“The Great Western Railway celebrates its one hundredth birthday this year, but unlike other Centenarians such as trees and turtles, grows more youthful after a century of existence.”
In Railway Ribaldry (1935) Heath Robinson captures just about every railway scene you can imagine in everyday life and quite a few you cannot. For a farewell, he comes up with a classic.
Heath Robinson lived and breathed the age of steam, in which he was brought up. In 1935 he helped the Great Western Railway celebrate their 100th anniversary by illustrating their story in a commemorative book, Railway Ribaldry. There are few places so full of emotion as a railway station platform when you have to bid farewell, and he captures the moment perfectly, echoing the famous painting by Ford Madox Brown of a couple sailing for the new world.
Front Page Text: Sorry to see you go
Message Inside: Bon voyage!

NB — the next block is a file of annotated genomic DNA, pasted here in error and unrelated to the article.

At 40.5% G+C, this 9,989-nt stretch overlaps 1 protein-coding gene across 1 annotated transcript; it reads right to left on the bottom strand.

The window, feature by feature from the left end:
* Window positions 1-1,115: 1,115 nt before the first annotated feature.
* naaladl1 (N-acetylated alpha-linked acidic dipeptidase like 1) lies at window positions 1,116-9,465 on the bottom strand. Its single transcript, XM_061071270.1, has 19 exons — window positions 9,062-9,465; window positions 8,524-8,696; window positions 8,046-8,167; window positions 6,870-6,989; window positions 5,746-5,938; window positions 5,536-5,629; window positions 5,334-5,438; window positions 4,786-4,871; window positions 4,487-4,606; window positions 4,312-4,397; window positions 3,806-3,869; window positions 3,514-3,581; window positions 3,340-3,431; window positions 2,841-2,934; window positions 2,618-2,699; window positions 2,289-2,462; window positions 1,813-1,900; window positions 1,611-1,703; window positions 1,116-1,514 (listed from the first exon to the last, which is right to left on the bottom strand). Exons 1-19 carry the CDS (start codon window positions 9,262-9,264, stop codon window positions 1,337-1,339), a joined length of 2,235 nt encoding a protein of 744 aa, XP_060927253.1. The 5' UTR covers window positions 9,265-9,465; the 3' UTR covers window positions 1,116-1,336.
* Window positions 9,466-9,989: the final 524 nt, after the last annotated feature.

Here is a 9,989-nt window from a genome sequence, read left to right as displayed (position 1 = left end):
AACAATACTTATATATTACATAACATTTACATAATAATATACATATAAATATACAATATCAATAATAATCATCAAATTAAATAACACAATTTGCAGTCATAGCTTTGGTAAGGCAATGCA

William Heath Robinson (1872-1944) is one of the few artists whose names have become part of the English language. According to the Oxford English Dictionary, the expression is used to describe ‘any absurdly ingenious and impractical device’. Heath Robinson started out as a landscape artist and book illustrator before finding world-wide fame with his mechanical fantasies. He invented machines for making coffee, lighting cigars, extinguishing candles, peeling potatoes, testing raincoats, saving chickens from injury when crossing the road and conducting just about every other conceivable, and sometimes inconceivable, activity. He satirized the new ways of living that came with technological change, small flats and shortages, creating a whimsical social commentary on his times: history encapsulated in pictures.